Patrick Reusse
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Jimmy Wynn was 25 and in the midst of a 1967 season when he would hit 37 home runs and drive in 107 runs. This was extra impressive, with Wynn playing his home games in the spacious Astrodome with the Houston Astros.

John Wilson, writing for the Houston Chronicle, started referring to Wynn as the “Toy Cannon” that summer. Legend has it, Wynn initially thought the moniker was a belittlement of his stature (5-9, 160 pounds), but soon was convinced it was praise for amazing power in a small frame.

The legend of Wynn has been chronicled often in Houston in recent seasons, as Astros second baseman Jose Altuve has become the ultimate weapon in a baseball machine. He’s listed at 5-6 and 168, although the height is liberal and the weight is conservative.

A half-century after “Toy Cannon” became a nickname of lore, there are undersized hitters doing amazing things in this age of super-velocity for pitchers.

There were dramatic examples of this at Target Field on Wednesday night, with Eduardo Escobar batting third for the Twins and Mookie Betts leading off for Boston. Escobar is listed at 5-10 and Betts at 5-9. It’s a better guess that both are 5-8.

Escobar has joined Eddie Rosario in attempting to carry an otherwise impotent Twins lineup. Betts served a 10-day stay on the disabled list and yet is Mike Trout’s main rival as the American League’s MVP to this point.

Eduardo has an astounding 32 doubles, and a total of 46 extra-base hits and 48 RBI. Mookie is batting .340 with 55 runs scored, 18 home runs and 38 RBI.

Terry Ryan was watching as a scout for Philadelphia. He was the Twins general manager and made the trade on July 28, 2012, that sent lefthander Francisco Liriano to the White Sox for pitcher Pedro Hernandez and Escobar, then 23 and serving as a lightly used utility infielder in Chicago.

A reporter offered this smart-aleck aside to Ryan on Wednesday: “This is what everyone expected Escobar would become when the trade was made, right?”

Ryan smiled and said: “Call your guy in Chicago. He said Escobar would be more than a utility infielder … that he would become an everyday player.”

The Chicago guy was Billy Milos, a Twins scout then and today. Milos was home Wednesday after watching a game in Chicago.

“That’s awesome that he said that, but Terry made that trade,” Milos said. “All I said was that Escobar was a good-looking player; that he was a utility player then but could develop into more than that.

“No one … I mean no one … could see Eduardo as the hitter he is today. He swung hard even as a backup infielder. I’m sure he was told by some people to cut down on his swing, but he kept swinging hard and now we’re seeing the results.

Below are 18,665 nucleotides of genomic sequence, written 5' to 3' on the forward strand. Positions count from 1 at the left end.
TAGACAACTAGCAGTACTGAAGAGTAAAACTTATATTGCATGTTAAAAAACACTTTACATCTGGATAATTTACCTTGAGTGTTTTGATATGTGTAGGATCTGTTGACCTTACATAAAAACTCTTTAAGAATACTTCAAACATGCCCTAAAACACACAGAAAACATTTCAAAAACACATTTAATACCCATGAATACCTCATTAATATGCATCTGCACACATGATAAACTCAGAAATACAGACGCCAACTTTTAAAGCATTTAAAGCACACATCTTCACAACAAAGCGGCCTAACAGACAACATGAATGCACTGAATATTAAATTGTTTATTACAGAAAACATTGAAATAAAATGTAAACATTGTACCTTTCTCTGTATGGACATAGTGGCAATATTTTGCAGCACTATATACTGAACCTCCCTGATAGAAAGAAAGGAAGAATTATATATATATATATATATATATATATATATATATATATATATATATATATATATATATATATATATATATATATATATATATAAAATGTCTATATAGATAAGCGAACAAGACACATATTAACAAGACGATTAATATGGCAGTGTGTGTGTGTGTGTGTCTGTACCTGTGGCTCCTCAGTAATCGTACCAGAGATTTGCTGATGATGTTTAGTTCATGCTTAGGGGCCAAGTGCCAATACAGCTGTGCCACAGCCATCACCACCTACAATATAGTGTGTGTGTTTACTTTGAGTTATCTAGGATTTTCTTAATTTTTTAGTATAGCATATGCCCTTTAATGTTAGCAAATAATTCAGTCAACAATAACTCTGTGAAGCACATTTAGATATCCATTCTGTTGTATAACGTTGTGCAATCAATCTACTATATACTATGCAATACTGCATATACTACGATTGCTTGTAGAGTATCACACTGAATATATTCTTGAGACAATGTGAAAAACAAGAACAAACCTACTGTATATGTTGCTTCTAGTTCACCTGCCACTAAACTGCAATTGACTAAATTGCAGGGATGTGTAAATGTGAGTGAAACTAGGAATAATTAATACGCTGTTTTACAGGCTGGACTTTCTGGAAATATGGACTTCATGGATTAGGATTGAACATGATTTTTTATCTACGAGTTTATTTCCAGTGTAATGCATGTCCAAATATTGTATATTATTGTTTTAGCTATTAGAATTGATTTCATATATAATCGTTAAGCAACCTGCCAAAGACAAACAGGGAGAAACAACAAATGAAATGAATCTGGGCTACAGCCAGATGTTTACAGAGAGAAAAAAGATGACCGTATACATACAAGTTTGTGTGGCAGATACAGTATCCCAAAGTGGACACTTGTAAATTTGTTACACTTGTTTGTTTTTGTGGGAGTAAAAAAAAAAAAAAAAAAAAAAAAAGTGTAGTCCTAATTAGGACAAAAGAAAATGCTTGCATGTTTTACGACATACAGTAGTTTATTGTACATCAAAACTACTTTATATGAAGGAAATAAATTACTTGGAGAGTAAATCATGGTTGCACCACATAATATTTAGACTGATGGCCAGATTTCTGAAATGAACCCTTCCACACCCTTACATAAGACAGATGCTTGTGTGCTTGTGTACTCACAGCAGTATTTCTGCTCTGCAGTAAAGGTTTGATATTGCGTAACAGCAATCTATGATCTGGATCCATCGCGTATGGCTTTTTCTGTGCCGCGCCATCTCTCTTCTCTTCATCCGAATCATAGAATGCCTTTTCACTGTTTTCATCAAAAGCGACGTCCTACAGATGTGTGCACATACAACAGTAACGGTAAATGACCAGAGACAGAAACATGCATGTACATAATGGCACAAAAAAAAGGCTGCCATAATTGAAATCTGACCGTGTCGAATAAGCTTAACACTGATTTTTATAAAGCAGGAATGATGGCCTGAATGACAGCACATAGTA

“Eduardo’s always been driven. You could see that back in Chicago, how much he wanted to play and to get better.”

Roy Smalley is very informative on hitting in his role as an FSN analyst for Twins games. In a conversation Wednesday, Smalley said:

“Escobar’s leg drive into the ball is as good as there is. He’s been perfect mechanically, getting all that torque to his left side. And all these guys — Eskie, Mookie, Altuve — might be small in height, but they are rocks in strength.”

Dustin Pedroia was the first of this generation’s mighty mites, winning the MVP in his second full season as Boston’s second baseman in 2008. He is 5-8 tops, and has been running into injury problems lately in what was looking like a Hall of Fame career.

There have been suggestions that in this age of constant, 97-mile-per-hour fastballs that players of smaller stature can benefit from a naturally quicker stroke. Smalley was a 6-2 switch hitter, and buys the theory to a degree.

“If I’m taller and have to extend my arms farther to get to the ball, it might be more difficult to be on time,” Smalley said. “That hitting display Escobar put on Tuesday: going down to his shoes to hit a breaking ball from Chris Sale for a double, and then turning around 98 [mph] from Joe Kelly for another double. … He’s getting there awful quick and with great drive.

“Hitting with power is all about extension. And if there’s less movement required with your arms to get the big end of the bat to the ball efficiently, that can be an advantage, I’d guess.”

Whatever the reason, baseball in 2018 has become a Land of Well-Fit Toys.

Patrick Reusse can be heard 3-6 p.m. weekdays on AM-1500. preusse@startribune.com